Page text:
So, what to do? Clearly the right solution isn’t “don’t ship any new things in the future, ever!” And neither is it, “launch every half-baked idea anyone has! Launch launch launch!” Here are two ideas for thinking about how to add new features to your product:
1. Define a green light criterion, and test a small launch against it. You have a new idea that you think will make your users happier or more productive? Grow your user base? Make the company more revenue? Great, build it and try it. Launch a small test or beta to a tiny percentage of your audience and have a criteria in mind for whether/when you should launch it to everyone. Is it if you get really positive feedback? X%+ more growth? Y%+ more revenue?
Clarifying these criteria as early as possible (before launching, ideally) lets you be more objective when the rubber meets the road. It’s hard to decide not to fully launch something after you’ve already invested a ton of blood, sweat and tears. But testing against a rational criteria is one way to verify that your idea is all you thought it was before you commit to the cost of making it real.
At Facebook, this is pretty standard practice. We test many different interesting ideas that come out of hackathons or team brainstorms, like the ability to save posts for later, useful if you’re in a hurry and see a post that you want to respond to or an article you’d like to read later. However, we only wanted to launch the feature if enough users used it and found it valuable. If not, then it wasn’t worth taking up space as yet another action link on every story. A test helped us verify that it was, in fact, something only a small group of people used, so we decided ultimately to not launch it.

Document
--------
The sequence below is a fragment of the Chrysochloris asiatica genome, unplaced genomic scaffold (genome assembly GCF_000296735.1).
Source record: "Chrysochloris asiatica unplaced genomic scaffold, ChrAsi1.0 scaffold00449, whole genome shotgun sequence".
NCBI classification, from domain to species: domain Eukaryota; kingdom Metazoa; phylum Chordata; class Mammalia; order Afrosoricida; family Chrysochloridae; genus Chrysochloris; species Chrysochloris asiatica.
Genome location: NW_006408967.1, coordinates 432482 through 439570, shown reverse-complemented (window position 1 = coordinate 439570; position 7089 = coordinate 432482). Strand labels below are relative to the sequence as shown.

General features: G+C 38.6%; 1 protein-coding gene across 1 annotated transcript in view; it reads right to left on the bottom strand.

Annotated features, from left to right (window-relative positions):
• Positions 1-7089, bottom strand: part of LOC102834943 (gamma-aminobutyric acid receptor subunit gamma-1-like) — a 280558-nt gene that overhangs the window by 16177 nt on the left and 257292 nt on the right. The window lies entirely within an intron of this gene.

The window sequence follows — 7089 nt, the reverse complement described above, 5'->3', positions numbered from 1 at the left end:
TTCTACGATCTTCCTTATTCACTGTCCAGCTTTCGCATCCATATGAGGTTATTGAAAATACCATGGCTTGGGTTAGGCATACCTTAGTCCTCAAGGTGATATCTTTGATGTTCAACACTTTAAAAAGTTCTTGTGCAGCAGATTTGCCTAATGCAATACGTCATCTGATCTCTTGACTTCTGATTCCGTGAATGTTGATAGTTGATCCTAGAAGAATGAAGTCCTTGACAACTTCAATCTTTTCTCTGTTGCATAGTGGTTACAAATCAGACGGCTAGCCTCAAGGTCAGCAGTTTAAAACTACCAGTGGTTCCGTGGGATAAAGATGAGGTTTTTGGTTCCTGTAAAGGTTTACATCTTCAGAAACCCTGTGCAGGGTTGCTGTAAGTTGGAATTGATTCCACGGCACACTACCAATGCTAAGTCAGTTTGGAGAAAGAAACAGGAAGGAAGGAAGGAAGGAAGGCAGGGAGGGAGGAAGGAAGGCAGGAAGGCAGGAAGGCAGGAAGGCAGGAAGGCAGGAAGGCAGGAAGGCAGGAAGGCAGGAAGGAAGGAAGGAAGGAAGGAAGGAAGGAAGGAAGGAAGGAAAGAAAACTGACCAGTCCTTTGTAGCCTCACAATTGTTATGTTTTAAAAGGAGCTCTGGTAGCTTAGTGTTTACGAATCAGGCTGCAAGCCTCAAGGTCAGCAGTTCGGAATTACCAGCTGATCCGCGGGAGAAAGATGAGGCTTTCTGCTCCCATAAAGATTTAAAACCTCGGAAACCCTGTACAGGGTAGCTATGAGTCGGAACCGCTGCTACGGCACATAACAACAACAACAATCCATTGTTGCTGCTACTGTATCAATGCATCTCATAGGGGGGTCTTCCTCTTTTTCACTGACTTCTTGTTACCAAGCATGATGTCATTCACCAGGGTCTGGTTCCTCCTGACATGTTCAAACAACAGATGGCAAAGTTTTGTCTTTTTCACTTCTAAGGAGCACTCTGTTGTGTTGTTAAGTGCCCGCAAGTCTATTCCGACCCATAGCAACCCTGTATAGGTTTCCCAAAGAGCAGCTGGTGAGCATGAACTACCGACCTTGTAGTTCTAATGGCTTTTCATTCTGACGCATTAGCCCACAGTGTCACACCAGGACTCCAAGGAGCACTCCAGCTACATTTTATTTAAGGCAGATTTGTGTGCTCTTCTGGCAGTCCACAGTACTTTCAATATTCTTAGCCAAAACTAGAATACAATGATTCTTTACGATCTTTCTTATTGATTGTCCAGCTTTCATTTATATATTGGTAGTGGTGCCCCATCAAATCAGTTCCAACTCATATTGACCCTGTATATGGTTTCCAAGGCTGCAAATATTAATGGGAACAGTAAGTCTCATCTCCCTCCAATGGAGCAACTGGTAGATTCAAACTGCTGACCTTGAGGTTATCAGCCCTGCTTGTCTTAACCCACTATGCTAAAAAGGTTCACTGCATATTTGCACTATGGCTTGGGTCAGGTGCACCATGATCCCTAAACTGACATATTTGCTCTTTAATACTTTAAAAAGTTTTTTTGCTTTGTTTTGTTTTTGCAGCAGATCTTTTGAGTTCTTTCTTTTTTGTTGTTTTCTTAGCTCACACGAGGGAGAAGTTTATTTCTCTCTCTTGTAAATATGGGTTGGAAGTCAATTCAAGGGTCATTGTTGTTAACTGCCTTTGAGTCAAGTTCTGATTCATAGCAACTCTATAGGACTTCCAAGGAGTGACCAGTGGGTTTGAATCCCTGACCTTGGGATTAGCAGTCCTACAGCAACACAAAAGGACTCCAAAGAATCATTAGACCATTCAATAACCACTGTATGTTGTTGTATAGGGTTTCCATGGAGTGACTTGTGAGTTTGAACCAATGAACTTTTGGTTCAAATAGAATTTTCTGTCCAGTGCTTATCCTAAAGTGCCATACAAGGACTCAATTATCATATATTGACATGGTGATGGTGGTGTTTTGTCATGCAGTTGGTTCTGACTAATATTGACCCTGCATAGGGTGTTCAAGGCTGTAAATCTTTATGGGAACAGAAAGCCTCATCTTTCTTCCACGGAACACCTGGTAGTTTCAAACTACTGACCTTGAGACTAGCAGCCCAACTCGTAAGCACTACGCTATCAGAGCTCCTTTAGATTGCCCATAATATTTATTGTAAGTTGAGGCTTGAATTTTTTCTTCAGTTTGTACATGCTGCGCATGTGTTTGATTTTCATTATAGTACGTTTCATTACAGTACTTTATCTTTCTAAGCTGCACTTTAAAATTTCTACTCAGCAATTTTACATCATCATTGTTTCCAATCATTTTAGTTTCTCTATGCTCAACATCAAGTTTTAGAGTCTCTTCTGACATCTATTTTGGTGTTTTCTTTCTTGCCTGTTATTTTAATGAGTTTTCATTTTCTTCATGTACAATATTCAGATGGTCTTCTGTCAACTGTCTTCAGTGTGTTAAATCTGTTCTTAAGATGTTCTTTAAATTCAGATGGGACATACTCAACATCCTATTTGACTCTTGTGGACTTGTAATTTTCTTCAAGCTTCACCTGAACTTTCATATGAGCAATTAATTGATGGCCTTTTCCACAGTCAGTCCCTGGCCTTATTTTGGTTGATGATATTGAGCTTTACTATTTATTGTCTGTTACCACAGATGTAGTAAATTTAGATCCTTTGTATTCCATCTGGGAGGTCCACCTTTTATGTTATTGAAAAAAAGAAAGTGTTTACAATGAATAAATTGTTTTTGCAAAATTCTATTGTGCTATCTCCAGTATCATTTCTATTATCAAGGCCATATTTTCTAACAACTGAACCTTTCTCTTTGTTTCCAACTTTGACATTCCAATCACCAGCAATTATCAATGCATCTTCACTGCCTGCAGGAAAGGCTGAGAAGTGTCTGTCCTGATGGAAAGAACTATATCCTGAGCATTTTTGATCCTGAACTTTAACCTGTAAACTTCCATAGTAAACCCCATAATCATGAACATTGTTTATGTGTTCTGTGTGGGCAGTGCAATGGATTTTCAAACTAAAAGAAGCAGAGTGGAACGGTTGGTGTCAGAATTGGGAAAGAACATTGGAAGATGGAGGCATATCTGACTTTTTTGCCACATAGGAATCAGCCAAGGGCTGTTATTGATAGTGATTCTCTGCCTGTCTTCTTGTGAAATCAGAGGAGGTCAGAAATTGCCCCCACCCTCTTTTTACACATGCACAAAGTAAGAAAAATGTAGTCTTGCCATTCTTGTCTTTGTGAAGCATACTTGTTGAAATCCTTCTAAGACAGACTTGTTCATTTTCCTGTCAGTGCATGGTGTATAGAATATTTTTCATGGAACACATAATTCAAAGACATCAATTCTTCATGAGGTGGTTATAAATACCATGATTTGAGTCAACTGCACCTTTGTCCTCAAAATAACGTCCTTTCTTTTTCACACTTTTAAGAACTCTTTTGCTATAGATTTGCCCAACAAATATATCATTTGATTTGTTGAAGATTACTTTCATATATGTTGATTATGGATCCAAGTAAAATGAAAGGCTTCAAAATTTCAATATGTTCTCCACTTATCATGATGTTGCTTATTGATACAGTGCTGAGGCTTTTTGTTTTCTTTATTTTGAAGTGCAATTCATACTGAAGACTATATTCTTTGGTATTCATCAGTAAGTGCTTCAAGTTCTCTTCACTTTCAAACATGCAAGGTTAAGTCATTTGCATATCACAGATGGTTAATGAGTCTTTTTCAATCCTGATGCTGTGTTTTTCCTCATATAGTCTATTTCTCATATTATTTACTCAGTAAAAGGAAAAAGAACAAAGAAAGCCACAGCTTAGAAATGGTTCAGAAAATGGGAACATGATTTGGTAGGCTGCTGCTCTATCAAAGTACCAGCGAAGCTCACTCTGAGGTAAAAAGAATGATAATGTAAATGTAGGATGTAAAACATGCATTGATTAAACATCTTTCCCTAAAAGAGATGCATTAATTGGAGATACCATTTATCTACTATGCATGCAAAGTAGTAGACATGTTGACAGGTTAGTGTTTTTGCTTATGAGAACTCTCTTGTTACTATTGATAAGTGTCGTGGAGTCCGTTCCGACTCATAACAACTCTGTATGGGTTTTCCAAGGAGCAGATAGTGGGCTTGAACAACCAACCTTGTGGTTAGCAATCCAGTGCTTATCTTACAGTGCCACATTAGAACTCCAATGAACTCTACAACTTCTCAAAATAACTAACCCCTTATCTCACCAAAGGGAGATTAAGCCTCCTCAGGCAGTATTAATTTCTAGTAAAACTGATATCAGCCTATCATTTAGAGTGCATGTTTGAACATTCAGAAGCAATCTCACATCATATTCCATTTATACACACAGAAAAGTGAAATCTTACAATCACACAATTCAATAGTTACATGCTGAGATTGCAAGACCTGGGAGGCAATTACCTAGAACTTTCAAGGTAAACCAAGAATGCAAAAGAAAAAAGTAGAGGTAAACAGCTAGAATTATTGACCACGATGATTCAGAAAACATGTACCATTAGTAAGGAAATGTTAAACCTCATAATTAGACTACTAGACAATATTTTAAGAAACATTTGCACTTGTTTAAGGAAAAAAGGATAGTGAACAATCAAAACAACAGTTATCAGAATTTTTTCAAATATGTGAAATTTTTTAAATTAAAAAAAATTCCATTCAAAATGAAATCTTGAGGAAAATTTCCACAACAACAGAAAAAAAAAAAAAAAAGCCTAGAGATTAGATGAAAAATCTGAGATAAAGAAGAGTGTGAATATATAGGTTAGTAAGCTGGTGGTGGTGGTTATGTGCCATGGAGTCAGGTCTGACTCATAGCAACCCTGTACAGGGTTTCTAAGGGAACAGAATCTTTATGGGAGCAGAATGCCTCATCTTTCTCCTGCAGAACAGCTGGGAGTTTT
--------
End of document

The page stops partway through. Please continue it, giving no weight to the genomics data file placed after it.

2. Define a sunset criterion. In some cases, it may not be practical or even possible to test your idea to a small group. If that’s the case, ask yourself this: Under what circumstances would it make sense to kill the feature or product after it’s launched? Again, it’s easier to be objective about this earlier rather than later.
Nobody like to think about failure, and yet, if there’s one thing that’s certain, it’s that some ideas will fail. This isn’t to say that investing in the feature was a waste of time — the lessons you learn from failure are often critical to unlocking success in the future. But letting unsuccessful features live on in stagnation is far more insidious than ripping off the bandaid.
Say it loudly and clearly: “We’re launching feature X because we think it will do [fill in the blank here]. We’ll invest on making it as good as we can for N months. If after that, less than Y% of people are using it daily, we’ll remove feature X.” This firms up what success looks like, and ensures feature X doesn’t just languish in the corner collecting dust and taxing the mindshare of your company and your users forever.
At Facebook, this is the approach we took with the virtual gifts feature launched back in 2007. Three years later, the business of virtual gifts had not taken off in the way we had hoped, and in order to better focus on other things, the virtual gift shop was closed and the team moved onto other projects. (Two years later, having learned from those lessons, the ability to give gifts was reintroduced with real instead of virtual gifts!)
There’s nothing wrong with being excited about New. Dream big, and even bigger if possible. Build and launch the good ideas, the ones that have momentum, the ones that keep you up at night until you can scarcely wait to jump out of bed and make it happen.
But clean up after yourself. Don’t be that roommate who never takes out the garbage. If that new idea doesn’t ultimately work out, don’t keep paying the tax. Most importantly, don’t let your product incur unnecessarily complexity, bit by bit, inch by inch, until it is a beast you no longer recognize, the kind of thing that intimidates people like my mom.
Because out of all the ways to die, death by a thousand paper cuts is the worst.